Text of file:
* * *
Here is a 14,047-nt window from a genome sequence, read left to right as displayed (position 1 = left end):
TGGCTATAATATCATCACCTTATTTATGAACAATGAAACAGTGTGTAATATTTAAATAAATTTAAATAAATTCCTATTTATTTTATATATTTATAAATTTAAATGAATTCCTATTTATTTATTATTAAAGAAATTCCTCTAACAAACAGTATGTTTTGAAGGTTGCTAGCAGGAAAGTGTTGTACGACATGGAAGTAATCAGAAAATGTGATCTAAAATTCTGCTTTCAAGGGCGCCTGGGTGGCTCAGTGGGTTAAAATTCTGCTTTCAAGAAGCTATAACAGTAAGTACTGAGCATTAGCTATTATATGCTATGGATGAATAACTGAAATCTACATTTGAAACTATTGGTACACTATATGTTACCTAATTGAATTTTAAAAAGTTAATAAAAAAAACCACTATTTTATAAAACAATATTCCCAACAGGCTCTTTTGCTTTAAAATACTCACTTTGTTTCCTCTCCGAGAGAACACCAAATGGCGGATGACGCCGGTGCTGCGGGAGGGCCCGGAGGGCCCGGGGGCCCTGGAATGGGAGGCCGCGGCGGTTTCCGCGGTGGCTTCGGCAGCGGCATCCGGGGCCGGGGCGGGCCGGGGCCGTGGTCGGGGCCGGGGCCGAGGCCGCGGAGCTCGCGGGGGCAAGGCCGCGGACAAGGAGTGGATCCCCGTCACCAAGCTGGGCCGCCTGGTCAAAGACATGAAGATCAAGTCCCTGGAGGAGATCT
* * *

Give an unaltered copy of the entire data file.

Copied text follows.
Here is a 14,047-nt window from a genome sequence, read left to right as displayed (position 1 = left end):
TGGCTATAATATCATCACCTTATTTATGAACAATGAAACAGTGTGTAATATTTAAATAAATTTAAATAAATTCCTATTTATTTTATATATTTATAAATTTAAATGAATTCCTATTTATTTATTATTAAAGAAATTCCTCTAACAAACAGTATGTTTTGAAGGTTGCTAGCAGGAAAGTGTTGTACGACATGGAAGTAATCAGAAAATGTGATCTAAAATTCTGCTTTCAAGGGCGCCTGGGTGGCTCAGTGGGTTAAAATTCTGCTTTCAAGAAGCTATAACAGTAAGTACTGAGCATTAGCTATTATATGCTATGGATGAATAACTGAAATCTACATTTGAAACTATTGGTACACTATATGTTACCTAATTGAATTTTAAAAAGTTAATAAAAAAAACCACTATTTTATAAAACAATATTCCCAACAGGCTCTTTTGCTTTAAAATACTCACTTTGTTTCCTCTCCGAGAGAACACCAAATGGCGGATGACGCCGGTGCTGCGGGAGGGCCCGGAGGGCCCGGGGGCCCTGGAATGGGAGGCCGCGGCGGTTTCCGCGGTGGCTTCGGCAGCGGCATCCGGGGCCGGGGCGGGCCGGGGCCGTGGTCGGGGCCGGGGCCGAGGCCGCGGAGCTCGCGGGGGCAAGGCCGCGGACAAGGAGTGGATCCCCGTCACCAAGCTGGGCCGCCTGGTCAAAGACATGAAGATCAAGTCCCTGGAGGAGATCT